Two providers of care in Surrey and Londonmhave faced stark choices: lose contracts to provide care for the most vulnerable in our communities, or make drastic savings says GMB
In 2013, Prospect Housing which provides residential and supported living care for Surrey County Council slashed pay and conditions for some of their staff in order to satisfy Surrey’s demand for savings. The GMB trade union took Prospect to Employment Tribunal last year and won a case for its members about these cuts. Members’ terms and conditions were reinstated but the situation for Prospect and other care providers remains the same. They are receiving less from the councils than the services cost to run.
GMB has members at another care provider Choice Support who work for London Borough of Merton. The re-tendering process saw over £400,000 being cut from the original bid price. Choice have won the bid but with the inevitable end result. Staff members face losing a third of their monthly wage – around £600 – £700. Again they are faced with working a huge amount of extra hours (over 50 hours per week), walking away from their jobs, or claiming benefits to make up the difference. Some are afraid they will lose their homes. Many staff members are ex-NHS and have been told that Choice will no longer be able to pay into their pension. Dedicated workers will not only have huge cuts now but will face a much poorer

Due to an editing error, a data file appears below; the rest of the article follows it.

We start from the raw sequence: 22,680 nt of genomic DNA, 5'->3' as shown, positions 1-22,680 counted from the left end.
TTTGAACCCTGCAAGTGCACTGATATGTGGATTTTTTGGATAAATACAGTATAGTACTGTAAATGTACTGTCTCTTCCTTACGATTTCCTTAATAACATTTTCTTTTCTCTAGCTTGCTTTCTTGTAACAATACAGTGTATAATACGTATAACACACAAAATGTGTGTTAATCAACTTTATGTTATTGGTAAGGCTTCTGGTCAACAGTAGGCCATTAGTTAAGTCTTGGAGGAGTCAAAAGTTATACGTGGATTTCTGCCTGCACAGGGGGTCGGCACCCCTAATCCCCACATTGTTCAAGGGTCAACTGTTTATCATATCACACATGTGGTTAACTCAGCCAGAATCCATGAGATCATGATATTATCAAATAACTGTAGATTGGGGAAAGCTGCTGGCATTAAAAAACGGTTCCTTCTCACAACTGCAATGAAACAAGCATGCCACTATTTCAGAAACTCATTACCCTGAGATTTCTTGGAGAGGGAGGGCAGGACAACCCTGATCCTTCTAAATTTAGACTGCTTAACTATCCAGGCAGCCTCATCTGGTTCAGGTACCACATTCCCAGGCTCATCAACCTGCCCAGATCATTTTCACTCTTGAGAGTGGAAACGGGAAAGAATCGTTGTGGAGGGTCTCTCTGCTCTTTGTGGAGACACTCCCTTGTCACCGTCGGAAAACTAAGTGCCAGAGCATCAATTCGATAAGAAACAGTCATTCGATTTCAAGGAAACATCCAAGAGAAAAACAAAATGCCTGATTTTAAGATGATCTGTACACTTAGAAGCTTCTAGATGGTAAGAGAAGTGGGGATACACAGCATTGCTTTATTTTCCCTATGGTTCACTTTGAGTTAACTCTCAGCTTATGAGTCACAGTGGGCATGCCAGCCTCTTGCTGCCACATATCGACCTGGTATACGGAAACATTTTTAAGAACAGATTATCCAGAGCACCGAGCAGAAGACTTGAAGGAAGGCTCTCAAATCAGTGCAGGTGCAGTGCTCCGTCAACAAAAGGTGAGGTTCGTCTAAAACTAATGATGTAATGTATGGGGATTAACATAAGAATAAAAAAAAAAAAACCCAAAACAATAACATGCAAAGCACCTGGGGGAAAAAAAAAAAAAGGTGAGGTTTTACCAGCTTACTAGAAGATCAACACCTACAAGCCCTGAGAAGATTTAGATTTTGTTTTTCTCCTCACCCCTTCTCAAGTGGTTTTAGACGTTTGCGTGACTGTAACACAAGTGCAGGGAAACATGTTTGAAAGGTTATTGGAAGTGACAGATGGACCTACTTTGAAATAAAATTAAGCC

Sheila Carlson, Regional Organiser for the GMB said “Huge cuts have been made in central government funding to local councils. These cuts have in turn been passed on to providers of services. With over 80% of the cost of care being staff costs, it is easy to see where any cuts will fall. Care workers who earn low wages anyway, are now facing even further attacks to their income. People who can least afford it are carrying the burden of this government’s attempt to curb spending.
This story is being repeated across the country. Councils see cutting the care budgets as an easy option. They have a statutory duty to look after the elderly and disabled but because so many have outsourced these services, they can bully providers into further and further economies.
“With increasing numbers of elderly people requiring care, the situation can only get worse if current policies continue. The care industry, like the NHS, is at crisis level. Dedicated staff should not be made to pick up the tab for poor fiscal decisions by this increasingly failing coalition government. The people who will ultimately suffer will be the residents”